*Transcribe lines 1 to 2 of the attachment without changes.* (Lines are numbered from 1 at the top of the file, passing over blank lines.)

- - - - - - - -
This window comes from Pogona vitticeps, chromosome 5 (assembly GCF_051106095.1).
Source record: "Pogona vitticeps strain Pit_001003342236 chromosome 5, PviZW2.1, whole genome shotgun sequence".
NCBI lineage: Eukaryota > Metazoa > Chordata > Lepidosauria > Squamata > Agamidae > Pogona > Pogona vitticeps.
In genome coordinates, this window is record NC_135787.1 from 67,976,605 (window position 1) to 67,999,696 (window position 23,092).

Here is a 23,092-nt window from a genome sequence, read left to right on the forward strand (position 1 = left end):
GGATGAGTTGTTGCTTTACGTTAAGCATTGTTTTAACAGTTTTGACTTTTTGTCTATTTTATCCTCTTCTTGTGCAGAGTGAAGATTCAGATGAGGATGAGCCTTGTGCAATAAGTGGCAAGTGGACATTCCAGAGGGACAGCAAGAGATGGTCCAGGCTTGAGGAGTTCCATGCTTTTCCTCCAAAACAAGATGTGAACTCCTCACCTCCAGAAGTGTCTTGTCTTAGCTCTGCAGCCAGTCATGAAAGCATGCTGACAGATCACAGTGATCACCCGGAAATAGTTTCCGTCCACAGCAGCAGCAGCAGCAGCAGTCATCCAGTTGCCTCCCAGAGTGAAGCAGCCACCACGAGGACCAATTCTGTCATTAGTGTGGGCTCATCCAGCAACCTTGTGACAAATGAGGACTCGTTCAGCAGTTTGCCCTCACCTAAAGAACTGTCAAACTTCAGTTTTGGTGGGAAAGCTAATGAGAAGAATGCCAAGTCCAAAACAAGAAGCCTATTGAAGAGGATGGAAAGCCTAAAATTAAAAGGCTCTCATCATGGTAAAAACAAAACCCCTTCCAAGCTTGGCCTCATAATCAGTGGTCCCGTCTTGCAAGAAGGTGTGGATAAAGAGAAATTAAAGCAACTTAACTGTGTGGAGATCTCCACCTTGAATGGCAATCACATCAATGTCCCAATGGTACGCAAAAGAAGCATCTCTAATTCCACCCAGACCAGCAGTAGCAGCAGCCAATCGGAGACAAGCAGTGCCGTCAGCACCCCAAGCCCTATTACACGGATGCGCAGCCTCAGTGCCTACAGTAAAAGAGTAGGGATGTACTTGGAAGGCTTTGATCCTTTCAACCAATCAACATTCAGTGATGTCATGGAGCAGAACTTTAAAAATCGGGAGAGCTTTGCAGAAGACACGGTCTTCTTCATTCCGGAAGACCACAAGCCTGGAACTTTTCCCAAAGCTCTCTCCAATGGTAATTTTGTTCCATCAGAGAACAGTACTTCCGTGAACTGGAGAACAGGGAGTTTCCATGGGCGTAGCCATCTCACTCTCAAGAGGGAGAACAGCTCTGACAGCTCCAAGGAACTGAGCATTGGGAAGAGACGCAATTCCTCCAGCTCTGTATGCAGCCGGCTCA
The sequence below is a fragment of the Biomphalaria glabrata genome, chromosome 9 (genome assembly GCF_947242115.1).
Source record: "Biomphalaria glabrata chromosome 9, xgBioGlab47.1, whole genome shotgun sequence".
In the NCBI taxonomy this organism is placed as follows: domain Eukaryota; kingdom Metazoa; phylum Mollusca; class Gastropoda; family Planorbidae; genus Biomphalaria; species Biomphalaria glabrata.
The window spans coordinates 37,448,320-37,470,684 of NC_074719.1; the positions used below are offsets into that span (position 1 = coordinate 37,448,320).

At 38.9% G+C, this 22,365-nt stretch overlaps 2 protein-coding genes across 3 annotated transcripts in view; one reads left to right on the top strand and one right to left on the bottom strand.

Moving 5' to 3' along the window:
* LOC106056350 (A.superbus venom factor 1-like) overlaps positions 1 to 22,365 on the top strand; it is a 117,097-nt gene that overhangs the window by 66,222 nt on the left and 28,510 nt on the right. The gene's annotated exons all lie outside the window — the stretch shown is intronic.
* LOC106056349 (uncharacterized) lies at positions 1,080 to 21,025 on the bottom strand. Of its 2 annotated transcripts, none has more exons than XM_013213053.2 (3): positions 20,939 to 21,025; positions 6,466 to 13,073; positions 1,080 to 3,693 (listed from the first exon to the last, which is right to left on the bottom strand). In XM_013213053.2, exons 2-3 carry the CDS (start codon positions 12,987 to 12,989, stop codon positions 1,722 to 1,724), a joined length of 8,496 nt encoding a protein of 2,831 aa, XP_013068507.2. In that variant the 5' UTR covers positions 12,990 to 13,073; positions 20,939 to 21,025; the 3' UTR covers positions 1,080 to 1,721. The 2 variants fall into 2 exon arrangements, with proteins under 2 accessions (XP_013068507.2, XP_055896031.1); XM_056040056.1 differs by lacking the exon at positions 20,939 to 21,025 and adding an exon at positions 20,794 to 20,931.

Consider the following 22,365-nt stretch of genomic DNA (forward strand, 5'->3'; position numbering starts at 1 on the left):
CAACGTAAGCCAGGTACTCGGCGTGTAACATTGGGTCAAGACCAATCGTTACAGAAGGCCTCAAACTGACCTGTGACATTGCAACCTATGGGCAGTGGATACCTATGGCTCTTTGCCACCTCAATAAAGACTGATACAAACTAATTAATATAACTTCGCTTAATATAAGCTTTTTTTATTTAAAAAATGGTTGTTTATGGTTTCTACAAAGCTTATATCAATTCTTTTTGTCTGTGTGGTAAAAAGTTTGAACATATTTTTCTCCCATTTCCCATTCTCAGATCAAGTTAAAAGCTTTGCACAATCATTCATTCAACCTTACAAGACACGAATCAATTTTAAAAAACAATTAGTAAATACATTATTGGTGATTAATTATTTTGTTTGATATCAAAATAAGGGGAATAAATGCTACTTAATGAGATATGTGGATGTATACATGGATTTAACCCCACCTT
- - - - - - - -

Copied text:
This window comes from Pogona vitticeps, chromosome 5 (assembly GCF_051106095.1).
Source record: "Pogona vitticeps strain Pit_001003342236 chromosome 5, PviZW2.1, whole genome shotgun sequence".